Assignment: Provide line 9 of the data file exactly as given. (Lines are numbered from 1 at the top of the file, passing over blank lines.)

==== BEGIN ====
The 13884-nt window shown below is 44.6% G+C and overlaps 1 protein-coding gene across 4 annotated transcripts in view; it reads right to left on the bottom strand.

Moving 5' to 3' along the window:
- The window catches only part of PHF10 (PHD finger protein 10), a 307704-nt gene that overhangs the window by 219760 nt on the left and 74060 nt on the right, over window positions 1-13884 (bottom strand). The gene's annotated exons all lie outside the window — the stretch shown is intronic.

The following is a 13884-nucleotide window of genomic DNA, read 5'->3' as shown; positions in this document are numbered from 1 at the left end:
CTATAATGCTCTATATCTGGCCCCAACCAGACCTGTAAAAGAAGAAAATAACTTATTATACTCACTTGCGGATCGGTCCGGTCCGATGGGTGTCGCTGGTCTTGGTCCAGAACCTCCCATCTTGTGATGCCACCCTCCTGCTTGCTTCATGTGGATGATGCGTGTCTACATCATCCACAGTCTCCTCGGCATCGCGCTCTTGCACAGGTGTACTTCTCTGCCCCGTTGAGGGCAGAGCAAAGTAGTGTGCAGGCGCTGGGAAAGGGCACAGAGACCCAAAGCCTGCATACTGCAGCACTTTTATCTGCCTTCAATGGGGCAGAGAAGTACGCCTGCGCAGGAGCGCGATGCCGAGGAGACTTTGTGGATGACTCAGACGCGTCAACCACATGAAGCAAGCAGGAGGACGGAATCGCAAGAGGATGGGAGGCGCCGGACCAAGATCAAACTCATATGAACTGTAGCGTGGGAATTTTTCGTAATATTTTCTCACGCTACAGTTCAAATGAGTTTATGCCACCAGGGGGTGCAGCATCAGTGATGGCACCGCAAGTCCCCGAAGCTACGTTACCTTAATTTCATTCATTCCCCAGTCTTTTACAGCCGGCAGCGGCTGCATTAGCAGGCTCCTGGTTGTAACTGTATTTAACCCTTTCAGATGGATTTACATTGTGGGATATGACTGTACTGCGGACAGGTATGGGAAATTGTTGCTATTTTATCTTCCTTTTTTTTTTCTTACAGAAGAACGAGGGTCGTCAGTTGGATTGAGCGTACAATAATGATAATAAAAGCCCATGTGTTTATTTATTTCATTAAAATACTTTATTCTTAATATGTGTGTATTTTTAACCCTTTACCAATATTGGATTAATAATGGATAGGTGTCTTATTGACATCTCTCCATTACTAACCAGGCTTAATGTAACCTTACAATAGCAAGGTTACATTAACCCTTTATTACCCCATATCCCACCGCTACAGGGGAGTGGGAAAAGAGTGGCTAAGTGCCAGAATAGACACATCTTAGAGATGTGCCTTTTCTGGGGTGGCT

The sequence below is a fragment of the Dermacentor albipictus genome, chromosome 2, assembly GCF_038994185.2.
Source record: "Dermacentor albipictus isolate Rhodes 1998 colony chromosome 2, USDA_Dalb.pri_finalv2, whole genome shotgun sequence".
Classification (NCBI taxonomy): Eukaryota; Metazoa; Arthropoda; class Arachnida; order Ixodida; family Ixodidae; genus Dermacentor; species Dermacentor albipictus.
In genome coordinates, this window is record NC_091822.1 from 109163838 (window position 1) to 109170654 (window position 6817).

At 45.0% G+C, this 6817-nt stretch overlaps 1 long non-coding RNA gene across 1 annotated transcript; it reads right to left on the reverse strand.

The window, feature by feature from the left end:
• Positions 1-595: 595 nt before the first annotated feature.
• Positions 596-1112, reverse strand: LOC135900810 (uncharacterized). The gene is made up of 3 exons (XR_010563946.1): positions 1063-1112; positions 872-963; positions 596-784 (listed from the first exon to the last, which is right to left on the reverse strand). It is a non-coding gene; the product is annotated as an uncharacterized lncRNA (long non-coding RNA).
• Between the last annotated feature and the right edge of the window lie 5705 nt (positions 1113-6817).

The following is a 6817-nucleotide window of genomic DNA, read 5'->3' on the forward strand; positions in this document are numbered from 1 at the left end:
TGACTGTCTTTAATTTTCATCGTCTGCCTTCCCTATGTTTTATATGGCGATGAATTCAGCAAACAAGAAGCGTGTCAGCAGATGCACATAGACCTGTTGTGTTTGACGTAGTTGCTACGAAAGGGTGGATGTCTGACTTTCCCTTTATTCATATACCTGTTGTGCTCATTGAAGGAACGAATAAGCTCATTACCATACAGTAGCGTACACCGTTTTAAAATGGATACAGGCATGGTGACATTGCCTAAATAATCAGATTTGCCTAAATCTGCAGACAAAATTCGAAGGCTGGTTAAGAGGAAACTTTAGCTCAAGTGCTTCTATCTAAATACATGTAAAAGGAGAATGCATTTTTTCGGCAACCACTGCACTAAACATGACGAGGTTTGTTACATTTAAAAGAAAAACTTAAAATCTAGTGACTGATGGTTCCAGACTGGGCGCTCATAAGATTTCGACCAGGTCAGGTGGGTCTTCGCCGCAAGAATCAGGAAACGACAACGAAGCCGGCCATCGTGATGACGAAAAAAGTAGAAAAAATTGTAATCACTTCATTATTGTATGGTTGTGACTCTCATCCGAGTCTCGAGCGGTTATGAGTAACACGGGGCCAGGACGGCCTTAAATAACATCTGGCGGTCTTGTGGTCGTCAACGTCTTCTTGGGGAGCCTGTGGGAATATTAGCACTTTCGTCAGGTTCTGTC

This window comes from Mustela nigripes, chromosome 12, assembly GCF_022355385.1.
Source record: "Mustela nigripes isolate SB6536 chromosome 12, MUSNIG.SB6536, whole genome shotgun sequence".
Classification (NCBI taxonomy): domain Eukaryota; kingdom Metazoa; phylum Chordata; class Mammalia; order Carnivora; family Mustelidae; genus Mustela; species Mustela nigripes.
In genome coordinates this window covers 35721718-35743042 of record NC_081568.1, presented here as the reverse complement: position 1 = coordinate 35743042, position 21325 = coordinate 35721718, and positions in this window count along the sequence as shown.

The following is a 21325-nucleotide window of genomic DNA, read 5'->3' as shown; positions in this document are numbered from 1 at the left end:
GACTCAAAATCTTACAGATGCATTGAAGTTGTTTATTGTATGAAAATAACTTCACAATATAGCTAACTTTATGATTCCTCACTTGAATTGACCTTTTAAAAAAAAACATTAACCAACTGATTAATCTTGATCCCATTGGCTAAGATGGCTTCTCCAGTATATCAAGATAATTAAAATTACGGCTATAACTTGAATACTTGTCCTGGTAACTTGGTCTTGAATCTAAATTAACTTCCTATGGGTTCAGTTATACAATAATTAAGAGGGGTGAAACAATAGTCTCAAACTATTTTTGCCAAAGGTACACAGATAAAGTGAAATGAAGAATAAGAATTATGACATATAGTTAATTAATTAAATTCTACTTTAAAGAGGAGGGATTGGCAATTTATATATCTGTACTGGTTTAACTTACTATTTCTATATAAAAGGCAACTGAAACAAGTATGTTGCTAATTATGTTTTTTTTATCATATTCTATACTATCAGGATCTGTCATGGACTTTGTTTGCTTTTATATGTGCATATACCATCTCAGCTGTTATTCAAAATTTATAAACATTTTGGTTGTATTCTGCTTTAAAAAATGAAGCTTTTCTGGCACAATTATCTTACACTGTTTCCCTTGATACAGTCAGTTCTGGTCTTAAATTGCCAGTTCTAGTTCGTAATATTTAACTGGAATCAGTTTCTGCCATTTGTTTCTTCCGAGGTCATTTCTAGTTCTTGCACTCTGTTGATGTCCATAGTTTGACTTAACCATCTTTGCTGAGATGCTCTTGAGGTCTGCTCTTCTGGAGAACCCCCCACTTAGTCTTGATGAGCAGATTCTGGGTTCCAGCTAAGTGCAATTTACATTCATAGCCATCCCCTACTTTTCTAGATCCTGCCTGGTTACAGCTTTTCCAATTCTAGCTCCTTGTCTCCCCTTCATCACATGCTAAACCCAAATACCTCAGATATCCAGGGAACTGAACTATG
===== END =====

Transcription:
In genome coordinates, this window is record NC_091822.1 from 109163838 (window position 1) to 109170654 (window position 6817).